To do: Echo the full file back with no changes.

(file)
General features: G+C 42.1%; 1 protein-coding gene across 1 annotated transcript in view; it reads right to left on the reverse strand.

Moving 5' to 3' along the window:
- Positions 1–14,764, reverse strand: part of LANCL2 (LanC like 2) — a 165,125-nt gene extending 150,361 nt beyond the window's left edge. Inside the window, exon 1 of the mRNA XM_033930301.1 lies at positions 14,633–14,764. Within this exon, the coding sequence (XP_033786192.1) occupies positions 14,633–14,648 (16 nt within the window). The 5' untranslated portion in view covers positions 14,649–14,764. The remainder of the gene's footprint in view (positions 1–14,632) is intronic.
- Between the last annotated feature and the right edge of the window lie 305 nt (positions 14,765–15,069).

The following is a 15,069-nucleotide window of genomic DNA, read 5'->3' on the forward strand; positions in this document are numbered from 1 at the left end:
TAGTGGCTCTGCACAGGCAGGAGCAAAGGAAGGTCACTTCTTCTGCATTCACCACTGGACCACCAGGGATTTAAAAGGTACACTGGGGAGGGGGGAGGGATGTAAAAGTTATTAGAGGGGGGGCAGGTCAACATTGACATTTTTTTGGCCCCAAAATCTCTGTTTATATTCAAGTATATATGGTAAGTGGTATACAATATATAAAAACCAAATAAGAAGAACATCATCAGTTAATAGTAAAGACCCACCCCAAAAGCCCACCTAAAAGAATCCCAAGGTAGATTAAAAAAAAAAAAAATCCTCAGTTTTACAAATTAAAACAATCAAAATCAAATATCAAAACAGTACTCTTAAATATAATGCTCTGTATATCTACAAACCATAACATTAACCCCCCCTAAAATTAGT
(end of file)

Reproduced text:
General features: G+C 42.1%; 1 protein-coding gene across 1 annotated transcript in view; it reads right to left on the reverse strand.

Moving 5' to 3' along the window:
- Positions 1–14,764, reverse strand: part of LANCL2 (LanC like 2) — a 165,125-nt gene extending 150,361 nt beyond the window's left edge. Inside the window, exon 1 of the mRNA XM_033930301.1 lies at positions 14,633–14,764. Within this exon, the coding sequence (XP_033786192.1) occupies positions 14,633–14,648 (16 nt within the window). The 5' untranslated portion in view covers positions 14,649–14,764. The remainder of the gene's footprint in view (positions 1–14,632) is intronic.
- Between the last annotated feature and the right edge of the window lie 305 nt (positions 14,765–15,069).

The following is a 15,069-nucleotide window of genomic DNA, read 5'->3' on the forward strand; positions in this document are numbered from 1 at the left end:
TAGTGGCTCTGCACAGGCAGGAGCAAAGGAAGGTCACTTCTTCTGCATTCACCACTGGACCACCAGGGATTTAAAAGGTACACTGGGGAGGGGGGAGGGATGTAAAAGTTATTAGAGGGGGGGCAGGTCAACATTGACATTTTTTTGGCCCCAAAATCTCTGTTTATATTCAAGTATATATGGTAAGTGGTATACAATATATAAAAACCAAATAAGAAGAACATCATCAGTTAATAGTAAAGACCCACCCCAAAAGCCCACCTAAAAGAATCCCAAGGTAGATTAAAAAAAAAAAAAATCCTCAGTTTTACAAATTAAAACAATCAAAATCAAATATCAAAACAGTACTCTTAAATATAATGCTCTGTATATCTACAAACCATAACATTAACCCCCCCTAAAATTAGT